Social Media Marketing
This is the second in a series of posts from Adelaide University’s MBA Entrepreneurship Intensive program. Professor Becky Ruber has kindly allowed me to sit in on the guest speakers arranged for students in her course.
On Friday the 1st of March, the guest speaker was Mal Chia from NoQ:
Mal Chia – Digital Marketing Manager@ NoQ (noq.com.au)
Mal Chia is working as the Digital Marketing Manager at the Adelaide startup NoQ. He has a Masters in Commerce (Marketing) from Adelaide University and is one of South Australia’s most respected digital marketers. Continue reading
Marketing Levels of Scales Summary
When working with marketing research you may come across the concept of the four “levels of scales”, or “levels of measurement”. All measurements collected by the three marketing instruments: questionnaires, qualitative measures and technological devices will measured by one of these forms of data.
The four levels of scales are:
Humans are complex beings. Often we react to an idea in a negative or agressive way, when actually, the idea is quite good.
Why? We’re all logical beings, right? This is reactance at work.
Innovation, change and reactance
Psychologist Jack Brehm coined the term reactance in 1966. It covers the human behavours around resistance to new ideas or persuasion that results in hostility and flouting of authority. Fundamentally, we do not like to be told what to do, think or like, and this results in negative behaviour that is not always appropriate. Reactance is a great stifler of innovation and change.
Four strategies to stop customers fixating on price
A universal fear of companies is the chance that one or more of their products could be considered a commodity by their consumers.
Why is this so bad? If the customer views your product as a commodity, they will shop around for the best price, they will believe that there is no tangible benefit in buying from you over another supplier, thinking your product is equal to a host of other companies products.
Buyers in a commoditised market will focus on price, show scepticism, have low expectations on additional services, have low brand loyalty and have a very strong preference for swift and effortless transactions.
This is a bad situation for almost all businesses.
In 1977 Mark Markkula wrote a one page marketing and strategy position statement for Apple Computers. It was written as part of the company incorporation on January 3, 1977.
Apple was less than a year old and had only released the hobbyist Apple I. It was yet to really make an impact. Mark Markkula wrote:
The Apple Marketing Philosophy
We will truly understand their needs better than any other company.
In order to do a good job of those things we decide to do we must eliminate all other unimportant opportunities.
People DO judge a book by its cover. We may have the best product, the highest quality, the most useful software etc.; if we present them in a slipshod manner, they will be percieved as slipshod; if we present them in a creative, professional manner, we will impute the desired qualities.
How sensitive to price are your customers? Should you make that price cut to keep up with new entrants to the market?
Whilst this is obviously a complex issue, there are a number of factors to search for in your customer base that may indicate they are less worried about the price of your goods or service than you think:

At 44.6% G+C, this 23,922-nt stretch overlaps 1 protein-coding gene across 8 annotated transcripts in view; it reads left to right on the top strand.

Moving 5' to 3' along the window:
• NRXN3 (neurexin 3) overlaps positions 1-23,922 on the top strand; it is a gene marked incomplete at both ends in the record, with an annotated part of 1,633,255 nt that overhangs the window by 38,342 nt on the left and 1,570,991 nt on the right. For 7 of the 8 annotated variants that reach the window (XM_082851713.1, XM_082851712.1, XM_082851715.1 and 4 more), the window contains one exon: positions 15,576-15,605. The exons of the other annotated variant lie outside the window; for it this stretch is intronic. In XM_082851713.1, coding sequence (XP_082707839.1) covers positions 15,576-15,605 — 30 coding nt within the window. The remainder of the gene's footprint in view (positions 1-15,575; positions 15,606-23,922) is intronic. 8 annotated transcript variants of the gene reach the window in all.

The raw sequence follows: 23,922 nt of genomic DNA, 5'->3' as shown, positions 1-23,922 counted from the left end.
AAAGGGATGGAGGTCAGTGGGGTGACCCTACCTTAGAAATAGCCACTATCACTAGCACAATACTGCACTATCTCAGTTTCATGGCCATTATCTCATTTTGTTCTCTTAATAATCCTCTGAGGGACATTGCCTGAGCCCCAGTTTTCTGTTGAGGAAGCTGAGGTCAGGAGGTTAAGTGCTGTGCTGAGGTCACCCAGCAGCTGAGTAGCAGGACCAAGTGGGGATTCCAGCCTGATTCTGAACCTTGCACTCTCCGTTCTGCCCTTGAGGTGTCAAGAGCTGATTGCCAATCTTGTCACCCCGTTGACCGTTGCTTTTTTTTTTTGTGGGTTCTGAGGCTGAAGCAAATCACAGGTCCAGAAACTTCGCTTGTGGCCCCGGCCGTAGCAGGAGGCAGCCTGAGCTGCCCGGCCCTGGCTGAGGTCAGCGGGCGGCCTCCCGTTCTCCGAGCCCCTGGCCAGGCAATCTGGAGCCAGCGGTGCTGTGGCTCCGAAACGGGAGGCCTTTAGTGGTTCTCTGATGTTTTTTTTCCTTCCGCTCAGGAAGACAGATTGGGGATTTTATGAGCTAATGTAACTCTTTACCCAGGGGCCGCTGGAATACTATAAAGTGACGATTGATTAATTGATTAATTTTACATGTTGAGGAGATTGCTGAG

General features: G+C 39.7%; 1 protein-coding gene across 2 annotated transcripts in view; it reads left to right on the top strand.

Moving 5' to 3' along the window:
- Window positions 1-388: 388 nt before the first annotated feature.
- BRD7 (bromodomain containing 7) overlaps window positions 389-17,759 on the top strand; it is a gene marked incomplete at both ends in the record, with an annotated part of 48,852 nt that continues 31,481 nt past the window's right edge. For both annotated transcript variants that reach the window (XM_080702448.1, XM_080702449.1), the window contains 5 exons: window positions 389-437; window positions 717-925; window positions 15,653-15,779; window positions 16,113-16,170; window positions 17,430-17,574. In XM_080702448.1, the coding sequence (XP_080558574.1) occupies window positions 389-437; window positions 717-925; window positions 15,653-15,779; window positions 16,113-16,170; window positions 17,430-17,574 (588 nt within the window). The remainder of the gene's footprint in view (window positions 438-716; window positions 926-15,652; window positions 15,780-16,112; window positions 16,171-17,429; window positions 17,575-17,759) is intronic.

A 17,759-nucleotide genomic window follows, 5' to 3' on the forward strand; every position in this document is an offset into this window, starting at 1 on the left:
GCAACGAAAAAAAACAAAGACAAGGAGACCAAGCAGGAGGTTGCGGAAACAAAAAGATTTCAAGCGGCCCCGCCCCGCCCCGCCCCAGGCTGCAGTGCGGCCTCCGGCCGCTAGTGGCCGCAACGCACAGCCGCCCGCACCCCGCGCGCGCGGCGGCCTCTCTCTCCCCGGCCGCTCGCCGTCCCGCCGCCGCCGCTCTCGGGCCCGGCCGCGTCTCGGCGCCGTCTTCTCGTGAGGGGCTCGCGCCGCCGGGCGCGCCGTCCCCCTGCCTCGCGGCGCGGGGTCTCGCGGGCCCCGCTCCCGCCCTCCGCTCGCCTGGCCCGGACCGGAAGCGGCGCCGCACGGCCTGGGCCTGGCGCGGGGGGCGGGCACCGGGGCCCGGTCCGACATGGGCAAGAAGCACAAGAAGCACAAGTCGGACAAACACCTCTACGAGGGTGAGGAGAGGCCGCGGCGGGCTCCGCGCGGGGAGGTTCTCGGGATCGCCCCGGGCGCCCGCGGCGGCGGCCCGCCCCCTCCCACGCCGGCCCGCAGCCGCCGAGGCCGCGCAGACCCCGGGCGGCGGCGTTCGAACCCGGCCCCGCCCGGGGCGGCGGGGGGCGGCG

When a successful startup gets bought out how can you go about marketing ownership change so that the “sellout” label is avoided? By embracing it Vinomofo style!
Vinomofo, a daily wine deals startup from Adelaide was in this situation recently. They were bought out by a larger fish, Catchoftheday (COTD). It’s a great success story, something the founders can be very proud of. To give some context, I have taken some quotes from an AFR article that helps paint the scene:
They started out five years ago, driving a van around South Australia’s wine regions and filming their tasting experiences. That led to an award-winning online forum, qwoff.
They needed to come up with an idea to commercialise their work, and a wine daily deals concept was born:
When Mr Dry, 34, came up with the idea of an online daily deals site in early 2011, Mr Eikmeier was initially doubtful. Continue reading
Can you do best-worst surveys in Qualtrics?
Not natively, but you can use existing question formats to achieve the same result.
How to do a Best-Worst Survey in Qualtrics
Option 1: Side by Side
This option gives the closest look and feel of a best-worst matrix, but has the negatives of repeated headers, and a non uniform screen width across the questions.
MBA Schools love to educate us on various tools of thought or approach but over time many are proven wrong, not-quite-right, or just another management fad.
One that looks like it may go the distance, equally at home applied to existing businesses or new ventures – Porter’s 5 Forces.
Understanding Business Opportunity Porter’s 5 Forces
Porters 5 Forces model breaks down the attractiveness of a market to five categories- threat of new competition, threat of substitute products or services, bargaining power of customers, bargaining power of suppliers and intensity of competitive rivalry.
The following diagram illustrates it best:
To help understand customer requirements it is helpful to think in terms of needs, wants and demands of the customer. Needs are defined as ‘states of felt deprivation’ such as food and self-expression. Needs become wants when it is directed towards a specific object or service that is believed to satisfy that need. Wants are the manifestation of the human need that is shaped by the individual and their culture.
Wants become demands when the customer has the capacity and inclination to pay for the object or service.
Marketers divide the types of needs into stated, real, unstated, delight and secret needs as shown below: